Gravel Runways, Fines Preservation, and Environmental Impact

In EK35®, Fines Preservation®, Gravel Runway by John Burnett

There are over 15,000 airports in the U.S. alone, each of which features several runways. Maintaining runways is critical for safe travel and environmental conservation.

Of all the airports in the U.S., about 5000 have paved runways, according to the CIA. That leaves at least 10,000 that rely on gravel or other runway materials to ensure that all flights take off and land safely. Besides the exorbitant cost of replacing aircraft materials, there is also a very real human risk associated with unsatisfactory maintenance and unsafe conditions.

Fortunately, constructing and maintaining high-quality gravel runways proves to be more cost-effective and efficient in the long run than cutting corners with paved runways, like over-emphasizing cosmetic work to eliminate potholes or uneven sections.

From fine particle air pollution to changes in water and soil composition, not properly treating and compressing runways with regularity can result in significant negative consequences for the environment.

Runways are subject to regulation by the EPA, and, if not properly treated and maintained, the government may well slap owners with a hefty fine. However, well-built gravel runways can be environmentally responsible. Fines preservation addresses some of these concerns.

Effective Construction and Maintenance

The best way to create and maintain good gravel runways is to take a fully comprehensive approach. That means, first of all, hiring experts and contractors who specialize in runway construction to ensure that the job is done correctly.

Properly constructing or treating gravel runways also requires qualified engineers on the project who can anticipate every need and successfully identify the right combination of products. Factors to consider include, but are not limited to, strength requirements, dust level reduction, general safety, air quality, and maintenance costs.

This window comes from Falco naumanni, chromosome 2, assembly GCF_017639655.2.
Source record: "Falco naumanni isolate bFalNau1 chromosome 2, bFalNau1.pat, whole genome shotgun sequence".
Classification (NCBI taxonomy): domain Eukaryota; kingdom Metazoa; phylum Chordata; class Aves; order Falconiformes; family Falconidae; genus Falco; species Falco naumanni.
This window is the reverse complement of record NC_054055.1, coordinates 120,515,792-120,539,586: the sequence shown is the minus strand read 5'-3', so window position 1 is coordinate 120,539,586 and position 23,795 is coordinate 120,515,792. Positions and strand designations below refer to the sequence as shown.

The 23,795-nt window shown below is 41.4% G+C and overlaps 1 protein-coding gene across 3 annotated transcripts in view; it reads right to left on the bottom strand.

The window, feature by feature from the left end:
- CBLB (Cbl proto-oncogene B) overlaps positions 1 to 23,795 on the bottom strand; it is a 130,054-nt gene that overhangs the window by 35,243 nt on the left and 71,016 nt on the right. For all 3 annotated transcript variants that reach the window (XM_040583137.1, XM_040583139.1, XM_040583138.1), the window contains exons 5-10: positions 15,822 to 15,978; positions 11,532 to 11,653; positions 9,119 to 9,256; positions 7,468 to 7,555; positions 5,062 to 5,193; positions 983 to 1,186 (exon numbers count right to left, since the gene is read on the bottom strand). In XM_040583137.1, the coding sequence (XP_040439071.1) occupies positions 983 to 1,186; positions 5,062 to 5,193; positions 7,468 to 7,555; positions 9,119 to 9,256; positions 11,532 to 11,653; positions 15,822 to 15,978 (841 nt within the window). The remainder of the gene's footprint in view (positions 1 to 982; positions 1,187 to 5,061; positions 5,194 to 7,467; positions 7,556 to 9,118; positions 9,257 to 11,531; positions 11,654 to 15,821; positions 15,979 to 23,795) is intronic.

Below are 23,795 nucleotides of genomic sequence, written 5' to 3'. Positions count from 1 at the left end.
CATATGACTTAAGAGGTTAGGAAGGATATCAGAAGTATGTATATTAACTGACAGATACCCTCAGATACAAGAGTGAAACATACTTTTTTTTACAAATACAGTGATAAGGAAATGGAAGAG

The right assortment of products will vary between situations. The multiple options that exist for gravel runway treatment and construction provide an excellent opportunity to eliminate environmental and/or safety concerns. It’s important to have a team who will work with airport staff personally and directly throughout this entire process.

In a practical world, there are two options: One, maintain the runway as is through fines preservation for as long as it’s practical. Or two, rework the runway and preserve the new runway surface for the next 10 to 20 years with fines preservation. Midwest provides the best life-cycle performance and cost effectiveness, regardless of the option you choose.

The Best Team for the Job

Fines preservation, utilizing U.S. EPA-verified and Boeing-approved EnviroKleen® and EK35®, represents much more than dust control applied for the sake of satisfying regulatory expectations. It is a critical component of any airport infrastructure, a way to keep costs down by reducing wear and tear on vehicles, and a crucial aspect of keeping both passengers and pilots safe. This necessary part of airport maintenance should figure into every airport’s budget.

Midwest’s comprehensive approach guarantees fines preservation and dust control on any surface, including gravel runways, and is the best way to create and maintain efficient, safe airports.